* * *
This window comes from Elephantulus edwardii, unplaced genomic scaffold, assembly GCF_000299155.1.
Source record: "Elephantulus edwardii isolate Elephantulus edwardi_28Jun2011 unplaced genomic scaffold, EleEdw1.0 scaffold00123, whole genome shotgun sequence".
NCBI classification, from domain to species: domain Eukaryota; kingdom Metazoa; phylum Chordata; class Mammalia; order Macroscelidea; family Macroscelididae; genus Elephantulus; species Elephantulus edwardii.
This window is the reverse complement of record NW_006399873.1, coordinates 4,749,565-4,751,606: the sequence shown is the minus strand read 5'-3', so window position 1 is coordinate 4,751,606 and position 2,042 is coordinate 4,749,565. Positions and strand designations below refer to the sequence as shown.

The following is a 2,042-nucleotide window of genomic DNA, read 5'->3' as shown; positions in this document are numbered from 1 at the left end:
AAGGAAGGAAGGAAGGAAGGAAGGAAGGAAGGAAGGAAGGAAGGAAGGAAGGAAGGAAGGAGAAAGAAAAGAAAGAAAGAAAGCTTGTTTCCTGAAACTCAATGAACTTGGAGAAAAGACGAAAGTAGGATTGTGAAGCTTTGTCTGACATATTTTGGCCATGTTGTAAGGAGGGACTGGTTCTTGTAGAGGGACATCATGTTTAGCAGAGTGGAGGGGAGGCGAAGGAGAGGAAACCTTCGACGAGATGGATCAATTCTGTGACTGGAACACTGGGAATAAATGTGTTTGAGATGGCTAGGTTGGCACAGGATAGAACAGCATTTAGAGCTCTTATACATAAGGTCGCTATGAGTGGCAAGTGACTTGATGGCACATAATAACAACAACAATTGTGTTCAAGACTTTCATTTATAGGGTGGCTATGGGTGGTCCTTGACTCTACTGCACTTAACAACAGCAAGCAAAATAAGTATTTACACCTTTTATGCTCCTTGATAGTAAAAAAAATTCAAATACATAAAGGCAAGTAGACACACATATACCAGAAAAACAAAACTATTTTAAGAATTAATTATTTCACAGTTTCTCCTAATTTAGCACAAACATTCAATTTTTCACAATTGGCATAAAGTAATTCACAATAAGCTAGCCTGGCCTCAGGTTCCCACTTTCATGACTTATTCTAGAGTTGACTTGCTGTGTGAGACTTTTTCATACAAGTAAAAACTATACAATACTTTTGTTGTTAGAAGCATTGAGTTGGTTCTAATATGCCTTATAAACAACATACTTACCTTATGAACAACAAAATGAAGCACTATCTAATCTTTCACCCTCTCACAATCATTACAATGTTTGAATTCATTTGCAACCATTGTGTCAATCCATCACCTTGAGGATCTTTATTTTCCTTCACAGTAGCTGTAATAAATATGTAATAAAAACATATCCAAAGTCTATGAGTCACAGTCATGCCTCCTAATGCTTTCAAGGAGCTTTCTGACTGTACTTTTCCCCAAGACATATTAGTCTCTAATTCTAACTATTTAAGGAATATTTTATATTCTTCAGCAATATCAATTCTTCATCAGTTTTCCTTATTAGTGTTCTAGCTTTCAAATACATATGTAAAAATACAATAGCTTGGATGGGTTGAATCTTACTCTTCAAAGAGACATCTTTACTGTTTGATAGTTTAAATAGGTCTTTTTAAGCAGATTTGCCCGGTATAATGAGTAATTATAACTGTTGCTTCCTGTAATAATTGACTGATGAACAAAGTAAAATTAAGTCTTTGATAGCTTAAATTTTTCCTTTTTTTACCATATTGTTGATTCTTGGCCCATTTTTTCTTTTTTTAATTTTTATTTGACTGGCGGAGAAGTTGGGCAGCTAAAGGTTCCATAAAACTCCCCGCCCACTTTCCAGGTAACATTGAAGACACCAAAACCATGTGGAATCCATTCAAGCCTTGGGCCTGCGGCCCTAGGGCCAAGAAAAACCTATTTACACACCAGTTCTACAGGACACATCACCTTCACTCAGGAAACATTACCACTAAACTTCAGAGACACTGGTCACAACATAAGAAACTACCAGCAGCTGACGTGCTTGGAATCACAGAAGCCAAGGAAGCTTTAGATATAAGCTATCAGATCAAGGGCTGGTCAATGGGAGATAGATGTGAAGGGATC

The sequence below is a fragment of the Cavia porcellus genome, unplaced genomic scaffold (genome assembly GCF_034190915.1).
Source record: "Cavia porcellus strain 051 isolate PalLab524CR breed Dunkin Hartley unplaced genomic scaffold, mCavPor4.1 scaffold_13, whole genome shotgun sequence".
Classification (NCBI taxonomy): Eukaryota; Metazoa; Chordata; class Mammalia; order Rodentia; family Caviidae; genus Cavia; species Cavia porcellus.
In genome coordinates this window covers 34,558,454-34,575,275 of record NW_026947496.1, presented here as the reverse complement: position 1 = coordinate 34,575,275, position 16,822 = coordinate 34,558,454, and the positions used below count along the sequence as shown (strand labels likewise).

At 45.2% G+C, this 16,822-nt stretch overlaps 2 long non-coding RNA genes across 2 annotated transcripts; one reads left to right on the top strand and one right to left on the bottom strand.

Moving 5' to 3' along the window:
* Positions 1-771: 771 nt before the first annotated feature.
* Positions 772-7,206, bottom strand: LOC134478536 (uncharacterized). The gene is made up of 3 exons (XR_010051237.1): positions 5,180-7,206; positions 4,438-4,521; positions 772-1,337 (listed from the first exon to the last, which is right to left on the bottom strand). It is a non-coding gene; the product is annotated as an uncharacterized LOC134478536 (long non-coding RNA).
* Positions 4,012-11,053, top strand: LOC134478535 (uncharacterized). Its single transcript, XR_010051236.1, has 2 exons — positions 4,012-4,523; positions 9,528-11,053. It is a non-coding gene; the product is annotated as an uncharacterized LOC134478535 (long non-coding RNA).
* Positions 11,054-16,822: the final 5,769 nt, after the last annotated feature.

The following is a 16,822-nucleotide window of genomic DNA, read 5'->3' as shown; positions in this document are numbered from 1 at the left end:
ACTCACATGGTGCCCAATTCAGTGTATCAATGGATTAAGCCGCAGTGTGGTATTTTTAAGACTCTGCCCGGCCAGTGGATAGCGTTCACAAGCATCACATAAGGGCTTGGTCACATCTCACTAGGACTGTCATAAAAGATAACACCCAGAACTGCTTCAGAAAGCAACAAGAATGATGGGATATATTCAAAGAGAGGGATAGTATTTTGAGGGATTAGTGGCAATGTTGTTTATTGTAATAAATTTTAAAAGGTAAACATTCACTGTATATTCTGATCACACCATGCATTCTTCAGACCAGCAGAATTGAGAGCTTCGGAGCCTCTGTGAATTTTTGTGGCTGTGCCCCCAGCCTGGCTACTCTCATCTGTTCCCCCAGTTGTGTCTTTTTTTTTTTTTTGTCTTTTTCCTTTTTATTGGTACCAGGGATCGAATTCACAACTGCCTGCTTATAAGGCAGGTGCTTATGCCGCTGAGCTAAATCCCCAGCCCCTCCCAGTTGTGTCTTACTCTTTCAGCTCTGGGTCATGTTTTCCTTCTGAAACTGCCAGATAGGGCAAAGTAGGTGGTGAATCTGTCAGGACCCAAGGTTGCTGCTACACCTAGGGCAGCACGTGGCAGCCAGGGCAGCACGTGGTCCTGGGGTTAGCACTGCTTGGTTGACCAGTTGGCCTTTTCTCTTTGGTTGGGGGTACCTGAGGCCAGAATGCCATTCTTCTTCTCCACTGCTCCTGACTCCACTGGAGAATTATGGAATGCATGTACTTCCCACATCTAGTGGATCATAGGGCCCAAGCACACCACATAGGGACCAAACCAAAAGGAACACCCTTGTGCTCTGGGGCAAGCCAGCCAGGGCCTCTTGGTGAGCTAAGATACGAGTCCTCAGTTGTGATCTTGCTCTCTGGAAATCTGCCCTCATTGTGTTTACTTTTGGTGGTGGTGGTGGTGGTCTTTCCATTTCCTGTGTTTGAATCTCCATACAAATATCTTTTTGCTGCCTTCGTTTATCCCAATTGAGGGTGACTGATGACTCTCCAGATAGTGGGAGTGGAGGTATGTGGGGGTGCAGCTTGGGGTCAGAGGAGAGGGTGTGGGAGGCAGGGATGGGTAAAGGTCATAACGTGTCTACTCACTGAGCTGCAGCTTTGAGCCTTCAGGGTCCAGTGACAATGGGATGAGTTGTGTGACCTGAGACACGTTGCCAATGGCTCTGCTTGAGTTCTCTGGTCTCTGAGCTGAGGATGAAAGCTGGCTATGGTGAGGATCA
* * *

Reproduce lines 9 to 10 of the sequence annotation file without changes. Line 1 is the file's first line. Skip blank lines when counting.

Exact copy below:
Classification (NCBI taxonomy): Eukaryota; Metazoa; Chordata; class Mammalia; order Rodentia; family Caviidae; genus Cavia; species Cavia porcellus.
In genome coordinates this window covers 34,558,454-34,575,275 of record NW_026947496.1, presented here as the reverse complement: position 1 = coordinate 34,575,275, position 16,822 = coordinate 34,558,454, and the positions used below count along the sequence as shown (strand labels likewise).